The government announced the move in April, but sales have been on hold until the measure was published into law in the Official Gazette.
Under the law, which takes effect Oct. 1, buyers and sellers must each pay a 4 percent tax, and buyers must make a sworn declaration that the money used for the purchase was obtained legally.
Unrestricted sales had previously been limited to cars built before the 1959 revolution, one of the reasons Cuba's streets are about the only place on the planet one routinely finds a multitude of finned American classics from the 1950s such as Chevrolets Bel Airs and Chrysler Imperials, all in various states of disrepair.
Doctors, athletes, artists and others sent abroad on official business were allowed to bring cars back or purchase a boxy, Russian-made Lada or Moscovich from the state. Some senior workers were given company cars, though gas usage is strictly monitored to make sure they are only driven for work reasons.
The new law will allow the sale of cars from all models and years, and it legalizes ownership of more than one car, although tax rates go up slightly.
"It is a very positive step," said Rolando Perez, a Havana resident who was standing in line to get a license to go into business for himself. "They should have done it a long time ago."
The purchase of new cars will be easier than in the past, but still extremely limited. Buyers will have to go to a small number of state-owned dealerships and demonstrate they made the money to buy the car through salary earned in an approved field, as opposed to from remittances sent from relatives abroad.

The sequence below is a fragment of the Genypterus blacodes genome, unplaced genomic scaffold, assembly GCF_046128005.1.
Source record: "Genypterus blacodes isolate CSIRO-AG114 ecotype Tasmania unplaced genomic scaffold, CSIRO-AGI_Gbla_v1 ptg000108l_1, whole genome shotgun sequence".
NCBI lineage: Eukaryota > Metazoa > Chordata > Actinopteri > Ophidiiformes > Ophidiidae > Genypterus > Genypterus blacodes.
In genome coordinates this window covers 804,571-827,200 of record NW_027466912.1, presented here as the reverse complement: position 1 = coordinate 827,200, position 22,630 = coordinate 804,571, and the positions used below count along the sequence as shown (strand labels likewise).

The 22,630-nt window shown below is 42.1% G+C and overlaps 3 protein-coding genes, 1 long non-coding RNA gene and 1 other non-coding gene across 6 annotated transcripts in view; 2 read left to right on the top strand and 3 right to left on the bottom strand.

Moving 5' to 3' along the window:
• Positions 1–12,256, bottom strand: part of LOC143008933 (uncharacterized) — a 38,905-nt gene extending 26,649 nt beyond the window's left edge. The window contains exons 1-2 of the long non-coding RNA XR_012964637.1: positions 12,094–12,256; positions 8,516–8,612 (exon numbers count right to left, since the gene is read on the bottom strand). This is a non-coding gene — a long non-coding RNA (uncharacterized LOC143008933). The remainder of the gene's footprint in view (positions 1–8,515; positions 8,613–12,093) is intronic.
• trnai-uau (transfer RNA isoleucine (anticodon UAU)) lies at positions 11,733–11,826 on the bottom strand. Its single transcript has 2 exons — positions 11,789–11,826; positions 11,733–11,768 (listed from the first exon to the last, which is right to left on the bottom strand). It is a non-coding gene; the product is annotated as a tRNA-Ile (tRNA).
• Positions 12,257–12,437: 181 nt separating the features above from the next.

That would seem to limit such purchases to the same doctors, athletes and others who had been eligible to import cars following official travel abroad.
The 40-page Gazette also says that Cubans who leave the island for good can transfer ownership of their car to a relative or sell it outright. Previously, the state could seize the automobiles of those who emigrated.
While most car sales have been illegal without government permission since the early 1960s, used automobiles have been widely traded in a booming black market for years. Buyers would hand over large amounts of cash under what amounted to handshake agreements, with title not changing hands.
Many cars are generations removed from the original title holder, meaning ownership will have to be untangled once the new regulations take effect.
Because they could be legally traded among Cubans, old cars can fetch prices many times what their value would be off the island, often thousands more than modern cars. Several people involved in such trades told The Associated Press they did not expect prices to be greatly affected by the new law until the government starts to import new cars for wider distribution, and it was not clear when or if that will happen since few Cubans will be able to qualify.
Most islanders make just $20 a month, although doctors and others serving abroad can make much more. Most of it is saved for them in state-managed bank accounts they get access to once they complete their missions. A small number of successful new business owners may also be able to parlay their profits into a new set of wheels, though it was not clear whether they would qualify to purchase new cars.
Cuban President Raul Castro has instituted a series of free-market reforms designed to rescue the island from economic ruin. Cuba has legalized some private enterprise, and allowed citizens to rent out rooms and hire employees.
The government has also announced it plans to legalize the sale and purchase of real estate by the end of 2011.